Doctor Detained For 5 Hours By Border Agents Asked About His ‘Tribe’

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He was asked about his “tribe,” the name of his “tribal chief” and whether he had seen a “lot of gunmen” while he was growing up in Afghanistan.

 

 

Yet another innocent person was stopped at the U.S. border and detained for hours for questioning, according to the Guardian.

Dr. Sardar Ahmad, 43, who works at Sarnia’s West Lambton Community Health Centre, was detained for more than five hours at Canada’s second-busiest U.S. border, Blue Water Bridge.

Ahmad was born in Afghanistan, but left his war-ravaged country when he got a Fulbright scholarship through the U.S. embassy in Kabul. He moved to Canada in 2007 to complete his medical residency, started practicing in the border town of Sarnia and became a Canadian citizen.

However, just recently, without warning, Ahmad received an email announcing his Nexus card — a Homeland Security program that enables low-risk travelers an expedited entry into United States and Canada — had been revoked. The doctor was issued the card when he was not considered a security risk, but now that President Donald Trump has assumed office, apparently this is no longer the case.

To find out what prompted the cancelation of his card, Ahmad decided to visit the U.S. Customs and Border Protection Office during his lunch break from seeing his patients and drove to the nearest border crossing.

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When he explained his situation, Ahmad was pulled over, his car keys confiscated and held for questioning for over five hours. The border agents asked him to which “tribe” he belonged to, the name of his “tribal chief” and whether he had seen a “lot of gunmen” while he was growing up in Afghanistan.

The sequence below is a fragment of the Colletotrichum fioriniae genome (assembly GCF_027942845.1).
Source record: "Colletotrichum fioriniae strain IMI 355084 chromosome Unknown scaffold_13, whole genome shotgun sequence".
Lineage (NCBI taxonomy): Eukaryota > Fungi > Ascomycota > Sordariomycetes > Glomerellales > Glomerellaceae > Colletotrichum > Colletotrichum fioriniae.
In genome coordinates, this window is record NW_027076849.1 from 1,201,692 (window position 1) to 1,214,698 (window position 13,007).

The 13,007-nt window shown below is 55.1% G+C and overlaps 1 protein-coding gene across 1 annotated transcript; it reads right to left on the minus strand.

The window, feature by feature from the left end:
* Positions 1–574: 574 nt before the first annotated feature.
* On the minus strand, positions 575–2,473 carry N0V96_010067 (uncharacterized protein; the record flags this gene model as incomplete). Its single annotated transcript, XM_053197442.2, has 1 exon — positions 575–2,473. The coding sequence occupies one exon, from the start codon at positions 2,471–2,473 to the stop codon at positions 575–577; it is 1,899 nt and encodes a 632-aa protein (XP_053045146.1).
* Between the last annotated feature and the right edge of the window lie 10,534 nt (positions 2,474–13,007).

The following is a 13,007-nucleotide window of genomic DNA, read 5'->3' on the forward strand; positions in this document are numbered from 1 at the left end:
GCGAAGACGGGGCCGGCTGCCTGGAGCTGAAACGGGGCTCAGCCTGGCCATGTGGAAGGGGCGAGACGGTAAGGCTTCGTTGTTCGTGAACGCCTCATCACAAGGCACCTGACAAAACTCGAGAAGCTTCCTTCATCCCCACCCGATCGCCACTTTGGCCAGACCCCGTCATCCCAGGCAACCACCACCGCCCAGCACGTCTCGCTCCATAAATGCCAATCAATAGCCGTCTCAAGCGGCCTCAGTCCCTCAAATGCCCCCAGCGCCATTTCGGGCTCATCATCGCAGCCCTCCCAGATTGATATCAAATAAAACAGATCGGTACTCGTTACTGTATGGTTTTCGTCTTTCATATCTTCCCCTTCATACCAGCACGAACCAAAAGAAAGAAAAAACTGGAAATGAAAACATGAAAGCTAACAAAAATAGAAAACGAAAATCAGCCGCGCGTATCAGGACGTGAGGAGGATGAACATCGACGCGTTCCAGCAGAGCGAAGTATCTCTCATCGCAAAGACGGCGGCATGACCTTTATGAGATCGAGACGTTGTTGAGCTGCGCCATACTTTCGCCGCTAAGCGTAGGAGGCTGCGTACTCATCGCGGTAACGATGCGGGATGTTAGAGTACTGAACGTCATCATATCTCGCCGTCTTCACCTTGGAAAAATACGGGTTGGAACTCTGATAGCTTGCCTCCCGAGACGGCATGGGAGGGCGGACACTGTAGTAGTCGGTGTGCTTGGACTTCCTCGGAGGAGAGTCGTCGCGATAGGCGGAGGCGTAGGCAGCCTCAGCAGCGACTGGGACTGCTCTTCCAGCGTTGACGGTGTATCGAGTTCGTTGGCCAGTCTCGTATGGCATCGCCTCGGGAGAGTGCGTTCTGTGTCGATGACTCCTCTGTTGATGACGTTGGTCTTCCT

When Ahmad expressed concerns about the elderly patients who arrange transportation to his office to wait for him in advance and requested to cancel his appointments, the agents told him, “No, you can’t touch your phone.”

Ahmad was eventually allowed to call his clinic and was cleared to enter the U.S., but declined to do so.

“It was frustrating for me because I was worried, I was scared, I didn’t know what was going to happen next,” the 43-year-old doctor told the Sarnia Observer. “You never know. They could put you in jail. You could lose your career — everything — all overnight.”

 

 

 

When the U.S. Customs and Border Protection were contacted about Ahmad’s case, they said they did not discuss individual cases due to privacy issues. But in its email, the agency replied it was “committed to the fair, impartial and respectful treatment of all members of the trade and traveling public.”

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